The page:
Upon a careful inquiry it is found, that twenty of the young women who have been received into the Lock Asylum are now in place, with their friends, or married. They all behave properly in their situations ; and several of them have for two, three, and four years given satisfactory evidence of true repentance. Seventeen more of those who were placed out are supposed to be in service, or otherwise honestly employed, as we hear no charge brought against them, though we cannot learn where they now live.

LADY-DAY, 1793.

Since the last accounts were printed, a young woman who had continued in the Asylum above a year, and behaved so well for the greatest part of that time as to gain the confidence of all concerned, was taken home by her parents; where she almost immediately caught a fever, of which she died in a few days: but in that short time her conduct and discourse were so remarkably humble, pious, and becoming, as exceedingly to impress her relations, and all who had formerly known her: nor could any one doubt but she died a real penitent disciple of Christ.

Another has lived three years in one family, and all along given satisfactory evidence that she is a sincere penitent; so that, when we compare the low course of vice in which she had before lived for a considerable time, with her unblamable conduct for almost six years in the Asylum and in service, we must consider this as a remarkable case, and an encouraging proof of the salutary: tendency of the institution.—After continuing ten, years in the same place, she is gone to live in another reputable family.

LADY-DAY, 1794.

We have learned that Jive have been married and live in credit, of whom only two have been mentioned. One, not before particularly noticed, has lived five years in a very creditable place; and others four or three ""years: concerning some of whom there is increasing reason to hope, that their abiding reformation results from religious principles.—One young woman, who was very poorly qualified for service, has, by peculiar industry and good behaviour, been enabled to live above a year in one family.—She still continues to behave well, and for above eight years has given satisfactory evidence of true repentance.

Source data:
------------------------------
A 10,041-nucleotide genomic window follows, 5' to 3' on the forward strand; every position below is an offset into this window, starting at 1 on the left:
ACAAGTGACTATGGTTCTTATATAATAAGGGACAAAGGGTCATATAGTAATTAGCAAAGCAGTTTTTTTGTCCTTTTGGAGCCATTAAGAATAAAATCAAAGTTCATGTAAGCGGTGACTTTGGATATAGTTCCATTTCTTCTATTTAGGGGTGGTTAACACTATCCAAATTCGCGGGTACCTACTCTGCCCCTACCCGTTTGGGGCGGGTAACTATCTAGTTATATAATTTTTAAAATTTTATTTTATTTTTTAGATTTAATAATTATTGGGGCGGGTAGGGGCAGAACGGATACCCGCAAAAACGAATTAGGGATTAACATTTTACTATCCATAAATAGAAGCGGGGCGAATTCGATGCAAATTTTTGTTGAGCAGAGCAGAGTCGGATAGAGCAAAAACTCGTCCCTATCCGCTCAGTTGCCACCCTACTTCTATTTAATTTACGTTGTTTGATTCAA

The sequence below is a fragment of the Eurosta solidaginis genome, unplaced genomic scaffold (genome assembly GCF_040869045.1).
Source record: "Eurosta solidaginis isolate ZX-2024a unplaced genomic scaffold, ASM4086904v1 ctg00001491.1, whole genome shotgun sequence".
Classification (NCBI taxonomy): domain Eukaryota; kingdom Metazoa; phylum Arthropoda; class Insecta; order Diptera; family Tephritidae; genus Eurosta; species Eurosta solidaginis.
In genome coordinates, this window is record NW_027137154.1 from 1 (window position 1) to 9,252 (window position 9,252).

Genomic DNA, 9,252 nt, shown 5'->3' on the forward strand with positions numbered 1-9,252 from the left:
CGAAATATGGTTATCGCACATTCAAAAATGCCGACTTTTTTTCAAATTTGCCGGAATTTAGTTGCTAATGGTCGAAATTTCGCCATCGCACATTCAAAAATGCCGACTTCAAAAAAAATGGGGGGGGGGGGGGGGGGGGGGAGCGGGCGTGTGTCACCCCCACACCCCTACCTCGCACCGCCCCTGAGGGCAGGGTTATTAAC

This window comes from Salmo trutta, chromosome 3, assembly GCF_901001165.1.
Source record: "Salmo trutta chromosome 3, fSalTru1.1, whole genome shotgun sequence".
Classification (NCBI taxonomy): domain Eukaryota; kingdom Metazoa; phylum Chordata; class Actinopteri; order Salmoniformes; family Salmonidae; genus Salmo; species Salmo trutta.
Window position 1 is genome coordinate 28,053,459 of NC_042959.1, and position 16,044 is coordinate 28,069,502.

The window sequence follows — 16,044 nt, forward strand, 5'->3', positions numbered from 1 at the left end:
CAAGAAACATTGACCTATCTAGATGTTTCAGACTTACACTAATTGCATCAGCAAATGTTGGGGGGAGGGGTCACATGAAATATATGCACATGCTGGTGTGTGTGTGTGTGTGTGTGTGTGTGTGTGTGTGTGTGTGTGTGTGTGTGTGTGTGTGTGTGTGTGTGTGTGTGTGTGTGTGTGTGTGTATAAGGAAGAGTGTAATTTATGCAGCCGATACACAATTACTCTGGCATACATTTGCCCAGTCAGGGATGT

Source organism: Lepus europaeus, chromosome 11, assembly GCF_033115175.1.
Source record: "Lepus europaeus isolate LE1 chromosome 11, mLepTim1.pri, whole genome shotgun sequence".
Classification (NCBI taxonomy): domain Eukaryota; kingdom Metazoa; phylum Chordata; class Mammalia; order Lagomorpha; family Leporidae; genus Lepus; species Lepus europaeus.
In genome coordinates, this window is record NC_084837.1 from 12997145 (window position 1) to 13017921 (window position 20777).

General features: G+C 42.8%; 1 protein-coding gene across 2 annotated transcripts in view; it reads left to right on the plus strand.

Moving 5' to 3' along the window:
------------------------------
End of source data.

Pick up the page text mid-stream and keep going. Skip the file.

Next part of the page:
LADY-DAY, 1795.

During the last year, as well as that which preceded, several have gone to service, who continue to behave with propriety and give satisfaction. Several instances have occurred, of such as had been numbered among our disappointments, who now appear to have received durable advantage.

One woman in particular, who was admitted almost as soon as the institution was opened, and after a considerable time improperly left the house, has ever since lived by honest industry, without being at all suspected of returning to her former course of life; and has for some time past given us considerable hopes that she is become a true penitent; as she still continues to do.

Another, who left a place very improperly, is known at present to earn her livelihood by a trade to which she was brought up, to make a very reputable appearance, and to attend statedly at a parochial chapel in the neighbourhood. And one, who, after continuing some time in the house, was sent to her parish in tne country, being incapable of any service to be procured in town, and of needlework through weakness of sight, is since married